It’s also taken for granted that the person would have other interests and hobbies outside of politics. While completely dedicating one’self to a political cause might create good in the long run, it does nothing to help the individual reach inner peace. As with all things, there is a balance to be reached.

Some are more susceptible to others to lead a political life, and some are more able to handle it. Surely Epicurus shied away from politics for a reason, and one has to admire him for it. However, that isn’t always the best answer considering how connected people are this days, and how much society relies on the election of officials every so often.


34 thoughts on “Politics and Ethics

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  1. Perhaps the most basic fact about politics is that everything is political, and even the choice to be apolitical is a political choice. Withdrawal from politics is a conscious act of letting go of our responsibility as political beings. Politics is not about inner peace and is certainly not just an ‘interest’ like art or embroidery.

    Liked by 2 people

  2. It is virtually impossible, in a modern world, to live beyond the reach of society. Society by its very nature is political. Escape is not really an option. The ostrich doesn’t escape by burying its head in the sand. The option involves the degree to which we choose to become involved. There are driving forces. Compassion. Empathy. Justice. But they involve who we are, rather than the power or influence others have over us. They come from inside us … and have significant impact on how the stress of living affects us. To do for someone else, even, or particularly, at personal sacrifice engenders powerful feelings that, I believe, overcome any sense of stress. The real question, I fear, is how do we know we are right when we choose a course of action. We cannot. We can only be guided by that deep sense of compassion, of empathy, for others. If we act for them, rather than ourselves, our egos, the chance of increasing stress diminishes dramatically.

    Liked by 1 person

  3. Plato certainly had a unique, albeit rather arrogant, idea of who was (is) best suited for authority; thus, accepting his line of thought, only the few intellectually capable would bother themselves with politics, while everyone else would either engage in common labor or, for an elite minority, the defense of the republic. But I would dare say Epicurus himself would be most unhappy with that Platonic arrangement! LOL Excellent article!


  4. An excellent and thoughtful post!

    The greatest of Epicurean anomalies is Gaius Cassius Longinus, a Roman senator and one of the chief conspirators against Julius Caesar– of course, he died far from the Garden, and it was no peaceful death! It’s not surprising though that Stoicism was better received by the Romans, with its emphasis on duty, and being a ‘citizen of the world’ (which, incidentally could also easily be reinterpreted in an imperialistic context). Epicureans have always (often unfairly) gotten a bad, first by the Greeks, then the Romans, and then the Christians — conflating it with mere hedonism, frowning on its general withdrawal from the political sphere, and of course being scandalised by its purely materialist views.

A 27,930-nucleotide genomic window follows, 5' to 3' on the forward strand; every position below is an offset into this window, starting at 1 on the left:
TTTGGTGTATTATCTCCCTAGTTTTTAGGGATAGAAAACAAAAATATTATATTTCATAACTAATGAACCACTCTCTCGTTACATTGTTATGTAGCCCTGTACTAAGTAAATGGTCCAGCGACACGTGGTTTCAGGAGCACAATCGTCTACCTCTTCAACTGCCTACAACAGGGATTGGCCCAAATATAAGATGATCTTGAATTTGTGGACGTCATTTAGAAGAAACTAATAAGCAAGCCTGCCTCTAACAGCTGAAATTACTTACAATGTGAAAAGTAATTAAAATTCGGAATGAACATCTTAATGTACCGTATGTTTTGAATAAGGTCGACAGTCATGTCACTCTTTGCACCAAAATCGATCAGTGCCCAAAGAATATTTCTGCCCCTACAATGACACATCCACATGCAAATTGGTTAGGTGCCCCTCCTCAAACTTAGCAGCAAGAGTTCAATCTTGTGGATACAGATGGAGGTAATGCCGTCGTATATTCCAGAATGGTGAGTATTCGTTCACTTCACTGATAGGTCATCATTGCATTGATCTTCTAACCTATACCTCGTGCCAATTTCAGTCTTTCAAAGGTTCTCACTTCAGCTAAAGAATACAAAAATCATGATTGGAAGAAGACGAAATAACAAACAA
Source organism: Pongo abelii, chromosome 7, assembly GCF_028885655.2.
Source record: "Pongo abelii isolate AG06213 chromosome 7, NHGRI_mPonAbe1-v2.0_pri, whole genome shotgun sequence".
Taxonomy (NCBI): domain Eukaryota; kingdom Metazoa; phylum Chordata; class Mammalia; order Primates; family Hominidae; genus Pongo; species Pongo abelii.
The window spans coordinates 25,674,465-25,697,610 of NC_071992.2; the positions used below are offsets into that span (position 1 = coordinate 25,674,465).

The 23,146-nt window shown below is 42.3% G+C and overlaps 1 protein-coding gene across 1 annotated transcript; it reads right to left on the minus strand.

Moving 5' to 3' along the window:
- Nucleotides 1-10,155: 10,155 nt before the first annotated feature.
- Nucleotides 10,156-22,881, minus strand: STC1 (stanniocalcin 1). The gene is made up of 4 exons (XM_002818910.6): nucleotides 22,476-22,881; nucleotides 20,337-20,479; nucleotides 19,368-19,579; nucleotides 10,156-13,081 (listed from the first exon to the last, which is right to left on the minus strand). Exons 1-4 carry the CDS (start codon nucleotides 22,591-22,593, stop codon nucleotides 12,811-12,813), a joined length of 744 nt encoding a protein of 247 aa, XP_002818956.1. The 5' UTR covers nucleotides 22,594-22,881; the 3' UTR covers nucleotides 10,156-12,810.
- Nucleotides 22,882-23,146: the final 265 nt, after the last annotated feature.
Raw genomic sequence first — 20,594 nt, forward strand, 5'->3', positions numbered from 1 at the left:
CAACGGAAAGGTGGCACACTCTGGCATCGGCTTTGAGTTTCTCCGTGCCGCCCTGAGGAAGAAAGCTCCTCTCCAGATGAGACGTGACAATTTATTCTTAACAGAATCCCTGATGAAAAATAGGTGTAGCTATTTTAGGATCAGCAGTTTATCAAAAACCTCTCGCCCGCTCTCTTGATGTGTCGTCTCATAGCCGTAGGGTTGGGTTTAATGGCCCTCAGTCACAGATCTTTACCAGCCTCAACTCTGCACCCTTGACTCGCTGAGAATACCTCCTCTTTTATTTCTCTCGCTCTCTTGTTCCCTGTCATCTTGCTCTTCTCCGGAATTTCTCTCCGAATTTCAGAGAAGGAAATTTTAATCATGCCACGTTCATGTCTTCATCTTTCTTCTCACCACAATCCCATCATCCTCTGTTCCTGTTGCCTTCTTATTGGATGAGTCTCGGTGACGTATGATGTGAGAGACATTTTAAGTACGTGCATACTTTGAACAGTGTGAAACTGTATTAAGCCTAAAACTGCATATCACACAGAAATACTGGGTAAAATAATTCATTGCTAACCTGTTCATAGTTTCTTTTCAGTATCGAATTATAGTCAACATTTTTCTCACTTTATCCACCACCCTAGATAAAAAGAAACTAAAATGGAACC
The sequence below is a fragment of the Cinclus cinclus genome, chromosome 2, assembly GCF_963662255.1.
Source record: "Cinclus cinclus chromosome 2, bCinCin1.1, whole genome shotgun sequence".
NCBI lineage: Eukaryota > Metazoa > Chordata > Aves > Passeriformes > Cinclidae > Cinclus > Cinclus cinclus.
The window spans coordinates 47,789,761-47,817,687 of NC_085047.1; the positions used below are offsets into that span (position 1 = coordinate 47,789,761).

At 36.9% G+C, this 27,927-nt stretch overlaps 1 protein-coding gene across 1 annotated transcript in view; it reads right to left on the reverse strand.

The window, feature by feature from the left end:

Your post also reminds me of many of the first Daoists of ancient China who were primarily aristocrats and bureaucrats who retired from their political offices and lived away from all centres of power. This is, oddly enough, consistent with the political ideals of the Dao De Jing– which I think is less a political treatise with policies to be enacted but rather a radical criticism (and ultimately a renunciation) of power.


  5. Very interesting post. Especially for a novice philosopher like myself. Because I have a bias opinion of law, it may not be my place to say. But to me politics corrupts the very will to serve the people. I imagine the best of the best all had good intentions.


  6. Utilitarianism has been hijacked by economic neo-Liberals in the UK and USA to define their harsh economic policies; it has now, the the economic context – and possibly in criminal justice policy-making – become another form of Positivism, not strictly in the HLA Hart sense, though related, but arguably closer to Spenser.


    1. This is why I thought it notable to include that John Stuart Mill became a socialist by the end of his life, to dispel that utilitarianism simply serves the neo-liberal agenda. While utilitarianism has served to justify many of the awful policies and atrocities done by governments, I believe these were all superficial, and bastardized versions of the philosophy. However, I will admit that it is a philosophy that greatly depends on a person’s point of view. Nonetheless I think it leads to a clear solution in terms of economics.

      Liked by 1 person

  7. If everyone participated in politics, it would not be politics, but people being together. If no one participated in politics, it would not be politics, but silence.

    Neither of these being likely, I suppose this is what we end up with.

    Great essay here. Never-mind my (un)verifiable babble. Just daydreaming of solutions people will not accept. I’ll be reading around, wish I could spend more time…thanks


  8. Enjoyed your post! I’ve always liked Thomas Jefferson, I love to hear the Thomas Jefferson Show on the radio. There are a few things we disagree on but trying to stay out of the center things for the most of the time we agree on.


  9. A well written post but not one with which I totally agree. You say:

    “… there is no single consensus on what the government is for, and even if there were, there is no single consensus on how to go about achieving that purpose.”